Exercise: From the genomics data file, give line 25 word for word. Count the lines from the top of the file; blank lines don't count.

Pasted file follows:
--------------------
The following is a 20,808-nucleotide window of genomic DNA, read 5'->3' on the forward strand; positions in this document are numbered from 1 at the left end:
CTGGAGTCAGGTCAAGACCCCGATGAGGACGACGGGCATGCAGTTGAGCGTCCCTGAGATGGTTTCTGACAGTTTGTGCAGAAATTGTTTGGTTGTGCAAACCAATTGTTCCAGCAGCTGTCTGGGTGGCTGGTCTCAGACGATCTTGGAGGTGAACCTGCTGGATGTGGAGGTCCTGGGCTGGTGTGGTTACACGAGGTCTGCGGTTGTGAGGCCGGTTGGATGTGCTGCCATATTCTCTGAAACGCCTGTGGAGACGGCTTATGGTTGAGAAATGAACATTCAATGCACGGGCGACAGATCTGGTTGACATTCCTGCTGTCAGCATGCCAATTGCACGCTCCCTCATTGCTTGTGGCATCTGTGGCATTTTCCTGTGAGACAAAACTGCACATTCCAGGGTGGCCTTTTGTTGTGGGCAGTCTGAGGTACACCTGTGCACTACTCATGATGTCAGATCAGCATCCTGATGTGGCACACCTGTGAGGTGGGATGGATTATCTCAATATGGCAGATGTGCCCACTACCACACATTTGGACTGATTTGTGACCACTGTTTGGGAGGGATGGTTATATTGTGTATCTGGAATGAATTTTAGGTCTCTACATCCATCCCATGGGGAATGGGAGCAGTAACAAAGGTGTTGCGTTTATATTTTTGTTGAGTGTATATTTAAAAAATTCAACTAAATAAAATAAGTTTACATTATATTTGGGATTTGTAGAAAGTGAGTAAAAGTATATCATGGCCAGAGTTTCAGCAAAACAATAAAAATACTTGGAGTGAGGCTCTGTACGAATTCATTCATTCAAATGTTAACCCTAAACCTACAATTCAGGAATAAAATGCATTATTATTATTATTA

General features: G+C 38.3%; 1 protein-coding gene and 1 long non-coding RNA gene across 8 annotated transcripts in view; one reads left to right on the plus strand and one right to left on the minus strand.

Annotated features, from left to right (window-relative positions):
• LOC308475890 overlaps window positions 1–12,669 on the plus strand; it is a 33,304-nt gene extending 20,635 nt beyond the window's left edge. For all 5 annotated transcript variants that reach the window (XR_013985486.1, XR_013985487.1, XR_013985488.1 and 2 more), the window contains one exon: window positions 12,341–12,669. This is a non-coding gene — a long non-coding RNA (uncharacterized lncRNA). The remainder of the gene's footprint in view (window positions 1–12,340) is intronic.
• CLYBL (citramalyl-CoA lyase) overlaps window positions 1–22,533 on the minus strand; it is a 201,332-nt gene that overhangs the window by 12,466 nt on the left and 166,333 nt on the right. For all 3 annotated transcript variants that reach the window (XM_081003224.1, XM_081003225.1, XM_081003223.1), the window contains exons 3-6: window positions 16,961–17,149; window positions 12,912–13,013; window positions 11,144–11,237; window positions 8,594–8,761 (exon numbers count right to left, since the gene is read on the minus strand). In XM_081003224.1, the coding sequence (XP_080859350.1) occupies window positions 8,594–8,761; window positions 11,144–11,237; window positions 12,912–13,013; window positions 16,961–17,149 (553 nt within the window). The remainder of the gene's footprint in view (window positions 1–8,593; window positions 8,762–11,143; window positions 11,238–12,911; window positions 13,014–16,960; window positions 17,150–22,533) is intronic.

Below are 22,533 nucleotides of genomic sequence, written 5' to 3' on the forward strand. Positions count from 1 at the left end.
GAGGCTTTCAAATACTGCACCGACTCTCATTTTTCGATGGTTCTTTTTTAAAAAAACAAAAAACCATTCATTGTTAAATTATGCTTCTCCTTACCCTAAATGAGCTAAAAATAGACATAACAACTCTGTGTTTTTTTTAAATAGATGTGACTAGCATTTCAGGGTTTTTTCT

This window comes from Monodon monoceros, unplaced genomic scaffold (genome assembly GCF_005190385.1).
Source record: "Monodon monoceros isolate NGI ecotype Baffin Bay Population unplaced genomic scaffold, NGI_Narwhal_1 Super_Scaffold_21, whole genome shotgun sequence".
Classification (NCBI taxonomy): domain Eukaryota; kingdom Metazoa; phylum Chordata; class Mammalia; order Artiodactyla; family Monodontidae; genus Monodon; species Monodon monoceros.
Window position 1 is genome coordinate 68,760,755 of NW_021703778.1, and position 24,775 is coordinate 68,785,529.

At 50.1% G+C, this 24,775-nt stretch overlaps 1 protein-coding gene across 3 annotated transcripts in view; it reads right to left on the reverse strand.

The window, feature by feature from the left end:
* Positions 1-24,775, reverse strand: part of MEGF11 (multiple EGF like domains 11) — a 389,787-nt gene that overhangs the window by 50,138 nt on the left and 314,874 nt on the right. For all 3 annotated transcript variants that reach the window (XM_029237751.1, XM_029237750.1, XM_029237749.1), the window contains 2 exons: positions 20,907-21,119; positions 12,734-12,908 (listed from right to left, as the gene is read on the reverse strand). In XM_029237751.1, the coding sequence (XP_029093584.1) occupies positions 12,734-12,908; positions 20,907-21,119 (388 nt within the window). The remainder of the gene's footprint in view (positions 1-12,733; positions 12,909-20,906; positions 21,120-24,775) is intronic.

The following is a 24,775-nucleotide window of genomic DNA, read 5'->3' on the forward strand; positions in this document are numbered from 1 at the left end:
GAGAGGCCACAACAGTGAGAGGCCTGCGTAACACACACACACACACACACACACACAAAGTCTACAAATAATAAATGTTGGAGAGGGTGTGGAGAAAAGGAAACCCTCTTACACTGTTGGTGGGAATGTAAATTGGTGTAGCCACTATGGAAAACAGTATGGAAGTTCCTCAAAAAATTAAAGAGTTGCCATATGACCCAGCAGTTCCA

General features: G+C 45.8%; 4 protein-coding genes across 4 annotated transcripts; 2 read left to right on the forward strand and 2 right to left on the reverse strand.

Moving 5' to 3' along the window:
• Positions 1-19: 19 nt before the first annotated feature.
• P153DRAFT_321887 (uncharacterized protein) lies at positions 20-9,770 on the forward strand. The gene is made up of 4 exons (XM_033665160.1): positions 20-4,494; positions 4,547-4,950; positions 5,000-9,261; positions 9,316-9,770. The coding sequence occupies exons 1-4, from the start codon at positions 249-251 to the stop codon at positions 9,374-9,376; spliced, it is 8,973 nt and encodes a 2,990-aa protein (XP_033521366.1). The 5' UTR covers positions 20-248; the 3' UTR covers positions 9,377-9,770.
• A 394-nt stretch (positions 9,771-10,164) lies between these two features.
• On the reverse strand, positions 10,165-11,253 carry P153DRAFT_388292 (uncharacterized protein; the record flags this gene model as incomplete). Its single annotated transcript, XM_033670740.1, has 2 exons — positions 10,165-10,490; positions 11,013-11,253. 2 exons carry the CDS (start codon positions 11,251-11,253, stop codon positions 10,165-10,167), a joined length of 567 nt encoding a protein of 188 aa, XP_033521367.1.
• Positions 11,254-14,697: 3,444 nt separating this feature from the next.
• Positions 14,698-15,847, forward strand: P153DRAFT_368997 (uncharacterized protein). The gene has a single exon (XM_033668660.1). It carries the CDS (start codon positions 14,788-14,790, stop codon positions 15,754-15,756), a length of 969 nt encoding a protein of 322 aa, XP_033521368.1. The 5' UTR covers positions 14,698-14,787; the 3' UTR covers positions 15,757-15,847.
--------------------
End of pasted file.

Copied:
• Positions 14,698-15,847, forward strand: P153DRAFT_368997 (uncharacterized protein). The gene has a single exon (XM_033668660.1). It carries the CDS (start codon positions 14,788-14,790, stop codon positions 15,754-15,756), a length of 969 nt encoding a protein of 322 aa, XP_033521368.1. The 5' UTR covers positions 14,698-14,787; the 3' UTR covers positions 15,757-15,847.